Saltburn (2023) Film Review, a movie written and directed by Emerald Fennell and starring Barry Keoghan, Jacob Elordi, Archie Madekwe, Rosamund Pike, Richard E. Grant, Alison Oliver, Sadie Soverall, Millie Kent, Carey Mulligan, Will Gibson, Paul Rhys, Matthew Carver, Ewan Mitchell, Aleah Aberdeen, Joshua Samuels and Reece Shearsmith.
Movie reviews can be problematic when critics try to size up a movie’s plot and compare it to that of other previous pictures. With filmmaker Emerald Fennell’s new drama, Saltburn, almost every review I’ve read compares the new picture to The Talented Mr. Ripley. Luckily, I forgot about this comparison for a while watching Saltburn and enjoyed the first half of Fennell’s new movie immensely. After seeing the entire new movie, I can honestly say those The Talented Mr. Ripley comparisons are sort of unjustified in several respects. Despite some similarities in terms of the films’ plots, Barry Keoghan’s role is simply not even close to Matt Damon’s when inspecting both roles closely. Keoghan’s performance is something of an original in Saltburn and the picture, though overlong and overstuffed, has some genuinely intriguing moments that will captivate the viewer.
The film opens with Keoghan’s character, Oliver Quick, professing his admiration for the character known as Felix Catton (Jacob Elordi). It appears something dire has happened but we don’t know, exactly, what it is at this point. We see that Oliver was a student at Oxford and one of his fellow students, Felix, gets a flat tire on his bicycle one day. The awkward Oliver lends the wealthy Felix his own bike and thus a friendship is formed that is further enhanced when Felix helps Oliver to pay an open tab at the local bar. When something devastating apparently happens to Oliver’s dad, Felix steps in and offers to take Oliver home with him to a wealthy estate, Saltburn; hence the film’s title.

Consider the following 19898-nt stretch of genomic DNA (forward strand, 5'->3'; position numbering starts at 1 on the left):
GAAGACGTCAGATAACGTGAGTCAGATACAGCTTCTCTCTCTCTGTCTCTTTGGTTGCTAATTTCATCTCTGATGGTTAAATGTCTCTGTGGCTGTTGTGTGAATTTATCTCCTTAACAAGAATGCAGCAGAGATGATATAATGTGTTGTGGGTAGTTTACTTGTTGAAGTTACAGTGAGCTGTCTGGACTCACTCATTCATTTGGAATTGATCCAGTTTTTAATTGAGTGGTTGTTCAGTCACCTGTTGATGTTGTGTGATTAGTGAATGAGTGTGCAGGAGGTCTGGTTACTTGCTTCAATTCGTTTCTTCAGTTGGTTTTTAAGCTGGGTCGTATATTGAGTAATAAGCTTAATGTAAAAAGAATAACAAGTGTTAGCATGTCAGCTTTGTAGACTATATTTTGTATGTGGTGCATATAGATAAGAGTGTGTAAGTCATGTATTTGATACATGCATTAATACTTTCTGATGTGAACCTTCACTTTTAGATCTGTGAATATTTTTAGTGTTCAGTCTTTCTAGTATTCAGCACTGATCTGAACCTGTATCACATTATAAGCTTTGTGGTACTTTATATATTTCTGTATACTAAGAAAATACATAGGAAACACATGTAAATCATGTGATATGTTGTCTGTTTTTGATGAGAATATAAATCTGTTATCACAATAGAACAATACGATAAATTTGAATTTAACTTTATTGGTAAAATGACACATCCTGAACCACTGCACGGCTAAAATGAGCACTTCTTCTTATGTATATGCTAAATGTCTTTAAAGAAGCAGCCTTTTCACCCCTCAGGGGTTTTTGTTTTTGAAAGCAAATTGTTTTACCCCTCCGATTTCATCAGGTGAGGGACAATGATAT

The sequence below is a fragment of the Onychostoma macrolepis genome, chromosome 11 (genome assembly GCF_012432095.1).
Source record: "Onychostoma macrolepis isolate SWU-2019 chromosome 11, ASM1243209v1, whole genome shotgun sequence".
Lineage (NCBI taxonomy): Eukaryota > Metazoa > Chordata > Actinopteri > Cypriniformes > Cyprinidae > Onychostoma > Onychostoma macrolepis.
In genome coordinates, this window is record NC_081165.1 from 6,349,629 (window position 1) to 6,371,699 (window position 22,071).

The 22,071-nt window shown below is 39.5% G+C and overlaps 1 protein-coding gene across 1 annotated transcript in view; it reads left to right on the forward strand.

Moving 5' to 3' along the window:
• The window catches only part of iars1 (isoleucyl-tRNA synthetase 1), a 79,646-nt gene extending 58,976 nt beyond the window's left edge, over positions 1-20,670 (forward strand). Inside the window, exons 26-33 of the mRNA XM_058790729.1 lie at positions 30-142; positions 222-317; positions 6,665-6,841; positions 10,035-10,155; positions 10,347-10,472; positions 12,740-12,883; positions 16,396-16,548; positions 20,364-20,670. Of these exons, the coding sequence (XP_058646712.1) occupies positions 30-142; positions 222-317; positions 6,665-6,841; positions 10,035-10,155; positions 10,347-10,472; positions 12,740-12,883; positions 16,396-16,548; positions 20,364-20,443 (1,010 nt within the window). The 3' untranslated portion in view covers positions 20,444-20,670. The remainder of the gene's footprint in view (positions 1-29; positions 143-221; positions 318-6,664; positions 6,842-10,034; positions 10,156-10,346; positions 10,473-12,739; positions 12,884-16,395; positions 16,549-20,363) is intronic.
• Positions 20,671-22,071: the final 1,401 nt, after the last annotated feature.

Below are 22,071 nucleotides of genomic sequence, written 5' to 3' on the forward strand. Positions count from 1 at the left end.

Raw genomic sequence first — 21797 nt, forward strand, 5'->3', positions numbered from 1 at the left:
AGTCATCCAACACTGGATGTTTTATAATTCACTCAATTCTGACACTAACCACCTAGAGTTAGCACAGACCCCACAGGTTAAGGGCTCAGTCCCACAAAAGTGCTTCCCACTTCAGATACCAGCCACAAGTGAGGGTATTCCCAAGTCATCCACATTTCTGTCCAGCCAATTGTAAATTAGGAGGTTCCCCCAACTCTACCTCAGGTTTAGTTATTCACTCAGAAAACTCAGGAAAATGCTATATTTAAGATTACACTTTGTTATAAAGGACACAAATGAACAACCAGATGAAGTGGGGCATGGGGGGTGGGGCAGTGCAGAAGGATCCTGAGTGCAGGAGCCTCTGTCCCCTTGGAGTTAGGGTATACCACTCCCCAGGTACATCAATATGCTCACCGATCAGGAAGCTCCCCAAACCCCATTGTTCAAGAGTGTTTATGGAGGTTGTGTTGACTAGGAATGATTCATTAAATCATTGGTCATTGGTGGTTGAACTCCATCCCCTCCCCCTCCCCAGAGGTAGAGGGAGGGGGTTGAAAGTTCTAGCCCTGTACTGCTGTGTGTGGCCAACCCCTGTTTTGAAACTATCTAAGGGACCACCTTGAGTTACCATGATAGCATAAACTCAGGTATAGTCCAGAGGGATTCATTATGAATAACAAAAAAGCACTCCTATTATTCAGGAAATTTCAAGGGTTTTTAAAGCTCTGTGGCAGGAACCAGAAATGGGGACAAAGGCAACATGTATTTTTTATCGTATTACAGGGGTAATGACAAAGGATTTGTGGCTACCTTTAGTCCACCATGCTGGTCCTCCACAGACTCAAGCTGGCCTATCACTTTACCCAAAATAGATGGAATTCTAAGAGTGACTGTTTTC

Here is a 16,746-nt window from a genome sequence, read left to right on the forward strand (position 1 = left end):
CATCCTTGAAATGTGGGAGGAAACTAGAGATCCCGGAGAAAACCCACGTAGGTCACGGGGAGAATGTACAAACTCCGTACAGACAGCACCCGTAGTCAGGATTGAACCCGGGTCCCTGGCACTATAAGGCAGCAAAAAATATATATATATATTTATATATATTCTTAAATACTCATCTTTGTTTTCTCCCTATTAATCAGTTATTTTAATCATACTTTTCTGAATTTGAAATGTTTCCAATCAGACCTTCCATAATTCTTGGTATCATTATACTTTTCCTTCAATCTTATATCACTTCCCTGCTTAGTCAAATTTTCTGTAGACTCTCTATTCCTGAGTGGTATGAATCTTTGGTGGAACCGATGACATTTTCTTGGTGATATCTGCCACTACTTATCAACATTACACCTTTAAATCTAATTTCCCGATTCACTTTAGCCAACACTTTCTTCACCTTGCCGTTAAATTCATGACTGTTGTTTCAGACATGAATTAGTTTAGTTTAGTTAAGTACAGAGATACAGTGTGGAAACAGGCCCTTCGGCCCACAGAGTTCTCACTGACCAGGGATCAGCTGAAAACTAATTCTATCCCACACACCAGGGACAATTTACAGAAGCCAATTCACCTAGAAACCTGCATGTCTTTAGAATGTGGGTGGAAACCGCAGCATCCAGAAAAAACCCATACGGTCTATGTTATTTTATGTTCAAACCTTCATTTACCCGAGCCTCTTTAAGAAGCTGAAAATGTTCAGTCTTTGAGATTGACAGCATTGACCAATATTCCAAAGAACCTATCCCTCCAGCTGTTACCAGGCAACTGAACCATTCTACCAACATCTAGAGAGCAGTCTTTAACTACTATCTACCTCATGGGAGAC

Richard E. Grant and Rosamund Pike portray Felix’s parents, James and Elspeth Catton who are wealthy and run an unusual household. Tossed into the new film is also Promising Young Woman star, Carey Mulligan. She plays a tattooed character known as Poor Dear Pamela who is unlucky in love and is residing in the mansion where the Cattons live though James and Elspeth wouldn’t mind if Pamela left their residence some time in the immediate future, preferably now. Also on board is Felix’s cousin, Farleigh (deliciously played by Archie Madekwe) who keeps a close eye on Oliver especially when he starts to get “romantically” entangled with the beautiful, yet confused, Venetia Catton (Alison Oliver).
Saltburn plods along at a snail’s pace for quite a while before making some unusual turns with its twisty plot. This film is never boring, however, thanks to the turns by Keoghan and Elordi who have terrific on-screen charisma even though in the case of Keoghan, Oliver is not supposed to be immediately charismatic. Or is he? The way the plot develops may actually need Oliver to be personable in order to get off on the right foot with the Catton family. In fact, this makes me want to see the movie again and watch some of the early scenes more closely.